We reap what we sow, especially in crime

Published 12:00 am Thursday, May 4, 2017

By William S. Walker

Special to the Salisbury Post

My voice goes out to those who for reasons of poverty, racism, drug abuse or the thrill of the criminal lifestyle have crossed the line from aspiring to be a productive member of society to simply trying to get by one day at a time in an anything-goes mentality.

Your life has consequences. When the money, fast friends and drugs run out, and prison bars clang, you are forced to reflect on the one who has hurt you the most — yourself.

In prison, you’re forced to think about what you could have been, what you could have done and all those you hurt and left behind. The quick buck promised by selling drugs or robbing people ends up a very slow, regretful thought, day after day, year after year, for decades as you watch yourself age and loved ones pass away.

Drugs and crime have polluted our dreams. When you wake up from it, you’re left with the awful realization of what you’ve done to others and to yourself.

No matter where you’re at or what condition you’re in, there is a better way. Call it a better life, the American dream or whatever you like, but it is within your grasp. Religious groups, service groups and community volunteers can and will help you if you will only reach out and try.

Many like myself are serving life terms and watch as men come in and out of prison as if it’s no big deal. This has to stop. The system can’t handle it, the community can’t handle it and your family can’t handle it. We reap what we sow, and your life has consequences. Put the drugs down, put the guns down and lift up your dreams to be someone  you can admire and respect when you see your own reflection.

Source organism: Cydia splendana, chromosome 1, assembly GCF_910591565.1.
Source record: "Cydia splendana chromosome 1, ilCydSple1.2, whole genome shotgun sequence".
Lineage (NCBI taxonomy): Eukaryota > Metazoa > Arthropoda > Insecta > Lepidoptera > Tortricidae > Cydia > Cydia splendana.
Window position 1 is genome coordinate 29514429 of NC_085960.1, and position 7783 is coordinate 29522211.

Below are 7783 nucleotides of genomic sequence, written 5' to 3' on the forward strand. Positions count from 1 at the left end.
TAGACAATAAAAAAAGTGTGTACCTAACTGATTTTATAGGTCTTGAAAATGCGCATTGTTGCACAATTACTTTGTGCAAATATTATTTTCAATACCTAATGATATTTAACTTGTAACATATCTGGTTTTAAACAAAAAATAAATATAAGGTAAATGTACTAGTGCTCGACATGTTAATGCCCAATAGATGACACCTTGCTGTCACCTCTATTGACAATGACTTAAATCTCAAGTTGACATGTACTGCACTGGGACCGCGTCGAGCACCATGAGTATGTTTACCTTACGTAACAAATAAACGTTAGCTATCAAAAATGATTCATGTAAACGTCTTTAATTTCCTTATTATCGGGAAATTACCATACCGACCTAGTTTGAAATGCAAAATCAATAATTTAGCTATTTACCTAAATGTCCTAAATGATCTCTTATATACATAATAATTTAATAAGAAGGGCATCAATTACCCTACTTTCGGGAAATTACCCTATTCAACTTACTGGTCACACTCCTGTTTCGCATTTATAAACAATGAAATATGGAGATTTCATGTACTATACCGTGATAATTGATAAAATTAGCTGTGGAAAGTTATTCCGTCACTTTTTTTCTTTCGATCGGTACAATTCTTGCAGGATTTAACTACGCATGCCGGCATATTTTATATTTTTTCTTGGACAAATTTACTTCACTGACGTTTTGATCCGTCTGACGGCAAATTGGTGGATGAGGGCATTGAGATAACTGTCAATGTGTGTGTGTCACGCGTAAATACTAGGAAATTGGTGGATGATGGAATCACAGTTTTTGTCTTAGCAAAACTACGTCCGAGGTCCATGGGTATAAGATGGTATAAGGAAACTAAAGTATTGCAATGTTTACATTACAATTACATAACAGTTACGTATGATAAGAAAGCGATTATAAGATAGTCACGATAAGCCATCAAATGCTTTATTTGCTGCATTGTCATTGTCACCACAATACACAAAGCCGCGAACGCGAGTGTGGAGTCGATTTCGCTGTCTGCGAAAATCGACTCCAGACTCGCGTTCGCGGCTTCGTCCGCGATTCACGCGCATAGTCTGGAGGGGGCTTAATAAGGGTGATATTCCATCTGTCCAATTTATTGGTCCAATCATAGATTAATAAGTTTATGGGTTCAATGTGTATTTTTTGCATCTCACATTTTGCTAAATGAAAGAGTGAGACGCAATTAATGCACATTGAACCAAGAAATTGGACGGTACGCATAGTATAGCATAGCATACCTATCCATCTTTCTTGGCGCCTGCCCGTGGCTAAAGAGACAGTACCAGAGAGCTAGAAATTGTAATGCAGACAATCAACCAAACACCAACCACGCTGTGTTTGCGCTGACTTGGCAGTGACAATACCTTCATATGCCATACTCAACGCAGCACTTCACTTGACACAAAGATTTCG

Family, friends and society need you now more than ever.

I committed my crime at 17 years old, and 20 years later I’m still suffering from my actions, and so are my victims. Don’t think you’re not going to get caught. We all get caught. There are roughly 40,000 inmates in North Carolina who all thought they would get away. They didn’t, and nor will you.

Change is possible. Lives change and miracles happen. Live your success story. Be who your heart tells you are. A life of guilt, shame and regret is what crime and violence finally pays. At least try and give yourself a chance. Give your family and community a chance. Take a stand!

William S. Walker is an inmate at Piedmont Correctional Institution in Salisbury, serving a life sentence for murder.

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